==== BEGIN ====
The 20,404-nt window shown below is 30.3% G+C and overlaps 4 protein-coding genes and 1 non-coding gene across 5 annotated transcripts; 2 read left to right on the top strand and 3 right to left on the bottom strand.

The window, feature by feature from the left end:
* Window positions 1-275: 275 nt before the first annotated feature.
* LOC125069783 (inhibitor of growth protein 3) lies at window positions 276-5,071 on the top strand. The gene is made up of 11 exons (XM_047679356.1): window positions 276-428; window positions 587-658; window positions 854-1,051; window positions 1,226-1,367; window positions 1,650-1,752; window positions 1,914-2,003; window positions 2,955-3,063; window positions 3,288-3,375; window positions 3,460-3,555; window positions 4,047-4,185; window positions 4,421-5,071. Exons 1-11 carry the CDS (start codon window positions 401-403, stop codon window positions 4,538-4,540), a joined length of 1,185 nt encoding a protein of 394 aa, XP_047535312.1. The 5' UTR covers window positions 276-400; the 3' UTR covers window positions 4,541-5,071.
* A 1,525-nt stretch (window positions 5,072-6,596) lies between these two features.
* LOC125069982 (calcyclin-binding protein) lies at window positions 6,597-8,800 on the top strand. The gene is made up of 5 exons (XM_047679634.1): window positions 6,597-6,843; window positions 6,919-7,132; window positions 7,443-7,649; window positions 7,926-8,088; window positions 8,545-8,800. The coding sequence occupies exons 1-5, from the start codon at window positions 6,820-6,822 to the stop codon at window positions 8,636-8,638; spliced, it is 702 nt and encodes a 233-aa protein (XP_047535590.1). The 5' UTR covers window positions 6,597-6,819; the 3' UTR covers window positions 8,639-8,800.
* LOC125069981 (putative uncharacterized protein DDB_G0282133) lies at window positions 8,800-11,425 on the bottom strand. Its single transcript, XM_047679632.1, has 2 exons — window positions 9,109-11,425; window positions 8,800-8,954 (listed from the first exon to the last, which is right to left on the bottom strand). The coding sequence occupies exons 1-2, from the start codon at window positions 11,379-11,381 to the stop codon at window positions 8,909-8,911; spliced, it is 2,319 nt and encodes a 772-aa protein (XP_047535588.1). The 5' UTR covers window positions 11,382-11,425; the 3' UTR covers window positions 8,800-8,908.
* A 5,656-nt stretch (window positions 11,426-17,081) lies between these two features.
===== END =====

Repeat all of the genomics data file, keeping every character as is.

The 20,404-nt window shown below is 30.3% G+C and overlaps 4 protein-coding genes and 1 non-coding gene across 5 annotated transcripts; 2 read left to right on the top strand and 3 right to left on the bottom strand.

The window, feature by feature from the left end:
* Window positions 1-275: 275 nt before the first annotated feature.
* LOC125069783 (inhibitor of growth protein 3) lies at window positions 276-5,071 on the top strand. The gene is made up of 11 exons (XM_047679356.1): window positions 276-428; window positions 587-658; window positions 854-1,051; window positions 1,226-1,367; window positions 1,650-1,752; window positions 1,914-2,003; window positions 2,955-3,063; window positions 3,288-3,375; window positions 3,460-3,555; window positions 4,047-4,185; window positions 4,421-5,071. Exons 1-11 carry the CDS (start codon window positions 401-403, stop codon window positions 4,538-4,540), a joined length of 1,185 nt encoding a protein of 394 aa, XP_047535312.1. The 5' UTR covers window positions 276-400; the 3' UTR covers window positions 4,541-5,071.
* A 1,525-nt stretch (window positions 5,072-6,596) lies between these two features.
* LOC125069982 (calcyclin-binding protein) lies at window positions 6,597-8,800 on the top strand. The gene is made up of 5 exons (XM_047679634.1): window positions 6,597-6,843; window positions 6,919-7,132; window positions 7,443-7,649; window positions 7,926-8,088; window positions 8,545-8,800. The coding sequence occupies exons 1-5, from the start codon at window positions 6,820-6,822 to the stop codon at window positions 8,636-8,638; spliced, it is 702 nt and encodes a 233-aa protein (XP_047535590.1). The 5' UTR covers window positions 6,597-6,819; the 3' UTR covers window positions 8,639-8,800.
* LOC125069981 (putative uncharacterized protein DDB_G0282133) lies at window positions 8,800-11,425 on the bottom strand. Its single transcript, XM_047679632.1, has 2 exons — window positions 9,109-11,425; window positions 8,800-8,954 (listed from the first exon to the last, which is right to left on the bottom strand). The coding sequence occupies exons 1-2, from the start codon at window positions 11,379-11,381 to the stop codon at window positions 8,909-8,911; spliced, it is 2,319 nt and encodes a 772-aa protein (XP_047535588.1). The 5' UTR covers window positions 11,382-11,425; the 3' UTR covers window positions 8,800-8,908.
* A 5,656-nt stretch (window positions 11,426-17,081) lies between these two features.